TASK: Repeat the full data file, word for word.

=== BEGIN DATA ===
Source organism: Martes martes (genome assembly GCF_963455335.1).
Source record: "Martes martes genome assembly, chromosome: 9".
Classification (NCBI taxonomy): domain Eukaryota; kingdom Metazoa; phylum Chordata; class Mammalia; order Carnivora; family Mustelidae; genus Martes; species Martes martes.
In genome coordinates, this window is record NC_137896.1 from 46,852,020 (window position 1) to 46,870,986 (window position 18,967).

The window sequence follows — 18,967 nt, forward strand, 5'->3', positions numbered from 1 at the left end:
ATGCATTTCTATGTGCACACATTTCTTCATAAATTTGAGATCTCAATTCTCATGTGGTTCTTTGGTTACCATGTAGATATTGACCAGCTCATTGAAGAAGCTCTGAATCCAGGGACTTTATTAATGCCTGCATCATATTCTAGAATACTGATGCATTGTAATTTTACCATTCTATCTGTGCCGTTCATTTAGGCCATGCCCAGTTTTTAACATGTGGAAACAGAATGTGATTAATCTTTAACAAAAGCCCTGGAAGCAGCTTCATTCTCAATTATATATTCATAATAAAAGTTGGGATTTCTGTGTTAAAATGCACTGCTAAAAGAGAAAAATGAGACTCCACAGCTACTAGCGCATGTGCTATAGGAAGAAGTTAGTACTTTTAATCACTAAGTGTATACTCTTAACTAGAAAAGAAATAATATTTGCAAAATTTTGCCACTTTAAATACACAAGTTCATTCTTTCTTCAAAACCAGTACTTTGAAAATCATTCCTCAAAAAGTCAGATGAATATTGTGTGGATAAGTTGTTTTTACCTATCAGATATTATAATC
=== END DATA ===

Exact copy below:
Source organism: Martes martes (genome assembly GCF_963455335.1).
Source record: "Martes martes genome assembly, chromosome: 9".
Classification (NCBI taxonomy): domain Eukaryota; kingdom Metazoa; phylum Chordata; class Mammalia; order Carnivora; family Mustelidae; genus Martes; species Martes martes.
In genome coordinates, this window is record NC_137896.1 from 46,852,020 (window position 1) to 46,870,986 (window position 18,967).

The window sequence follows — 18,967 nt, forward strand, 5'->3', positions numbered from 1 at the left end:
ATGCATTTCTATGTGCACACATTTCTTCATAAATTTGAGATCTCAATTCTCATGTGGTTCTTTGGTTACCATGTAGATATTGACCAGCTCATTGAAGAAGCTCTGAATCCAGGGACTTTATTAATGCCTGCATCATATTCTAGAATACTGATGCATTGTAATTTTACCATTCTATCTGTGCCGTTCATTTAGGCCATGCCCAGTTTTTAACATGTGGAAACAGAATGTGATTAATCTTTAACAAAAGCCCTGGAAGCAGCTTCATTCTCAATTATATATTCATAATAAAAGTTGGGATTTCTGTGTTAAAATGCACTGCTAAAAGAGAAAAATGAGACTCCACAGCTACTAGCGCATGTGCTATAGGAAGAAGTTAGTACTTTTAATCACTAAGTGTATACTCTTAACTAGAAAAGAAATAATATTTGCAAAATTTTGCCACTTTAAATACACAAGTTCATTCTTTCTTCAAAACCAGTACTTTGAAAATCATTCCTCAAAAAGTCAGATGAATATTGTGTGGATAAGTTGTTTTTACCTATCAGATATTATAATC